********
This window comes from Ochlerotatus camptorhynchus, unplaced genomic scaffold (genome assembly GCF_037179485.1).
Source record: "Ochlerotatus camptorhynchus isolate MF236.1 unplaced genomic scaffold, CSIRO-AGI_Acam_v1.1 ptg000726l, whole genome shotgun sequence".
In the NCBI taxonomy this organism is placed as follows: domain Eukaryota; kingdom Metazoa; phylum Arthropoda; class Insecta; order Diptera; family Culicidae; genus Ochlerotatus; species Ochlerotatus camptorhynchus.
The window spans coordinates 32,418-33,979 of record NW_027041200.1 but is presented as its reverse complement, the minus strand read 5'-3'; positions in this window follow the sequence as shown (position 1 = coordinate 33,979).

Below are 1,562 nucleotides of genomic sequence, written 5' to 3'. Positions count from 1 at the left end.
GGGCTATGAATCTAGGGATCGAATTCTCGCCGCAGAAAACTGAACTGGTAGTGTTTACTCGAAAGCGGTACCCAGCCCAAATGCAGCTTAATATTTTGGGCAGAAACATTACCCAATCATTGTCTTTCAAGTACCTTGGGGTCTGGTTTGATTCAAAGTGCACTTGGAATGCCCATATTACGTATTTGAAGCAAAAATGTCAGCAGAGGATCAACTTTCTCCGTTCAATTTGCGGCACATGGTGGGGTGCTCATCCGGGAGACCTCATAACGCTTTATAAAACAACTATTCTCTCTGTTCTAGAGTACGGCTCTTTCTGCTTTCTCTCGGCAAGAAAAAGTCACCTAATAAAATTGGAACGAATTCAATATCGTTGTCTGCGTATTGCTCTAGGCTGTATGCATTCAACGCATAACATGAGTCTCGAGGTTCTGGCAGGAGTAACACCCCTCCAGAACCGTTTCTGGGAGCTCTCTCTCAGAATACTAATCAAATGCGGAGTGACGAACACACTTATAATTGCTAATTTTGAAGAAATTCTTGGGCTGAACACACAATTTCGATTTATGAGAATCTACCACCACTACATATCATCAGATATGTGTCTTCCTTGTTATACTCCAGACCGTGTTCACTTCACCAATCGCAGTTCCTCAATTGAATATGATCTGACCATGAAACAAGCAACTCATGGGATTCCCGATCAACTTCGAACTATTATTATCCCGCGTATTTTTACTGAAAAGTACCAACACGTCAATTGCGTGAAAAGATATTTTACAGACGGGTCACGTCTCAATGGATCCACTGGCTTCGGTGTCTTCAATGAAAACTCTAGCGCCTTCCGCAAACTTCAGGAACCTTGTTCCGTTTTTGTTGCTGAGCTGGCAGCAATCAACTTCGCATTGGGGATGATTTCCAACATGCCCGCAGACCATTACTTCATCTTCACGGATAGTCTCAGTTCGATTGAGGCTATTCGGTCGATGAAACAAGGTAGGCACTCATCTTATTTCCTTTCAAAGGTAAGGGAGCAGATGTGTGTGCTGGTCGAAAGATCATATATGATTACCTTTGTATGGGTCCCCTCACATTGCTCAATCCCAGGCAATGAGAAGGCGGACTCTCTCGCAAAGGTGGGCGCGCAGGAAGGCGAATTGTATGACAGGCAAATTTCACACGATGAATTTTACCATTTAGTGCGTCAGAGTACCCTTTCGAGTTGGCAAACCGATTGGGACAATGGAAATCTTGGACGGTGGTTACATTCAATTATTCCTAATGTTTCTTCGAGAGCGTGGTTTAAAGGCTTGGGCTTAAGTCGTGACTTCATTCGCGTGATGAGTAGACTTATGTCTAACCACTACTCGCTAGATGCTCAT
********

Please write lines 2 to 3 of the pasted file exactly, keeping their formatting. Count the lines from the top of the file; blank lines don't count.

Source record: "Ochlerotatus camptorhynchus isolate MF236.1 unplaced genomic scaffold, CSIRO-AGI_Acam_v1.1 ptg000726l, whole genome shotgun sequence".
In the NCBI taxonomy this organism is placed as follows: domain Eukaryota; kingdom Metazoa; phylum Arthropoda; class Insecta; order Diptera; family Culicidae; genus Ochlerotatus; species Ochlerotatus camptorhynchus.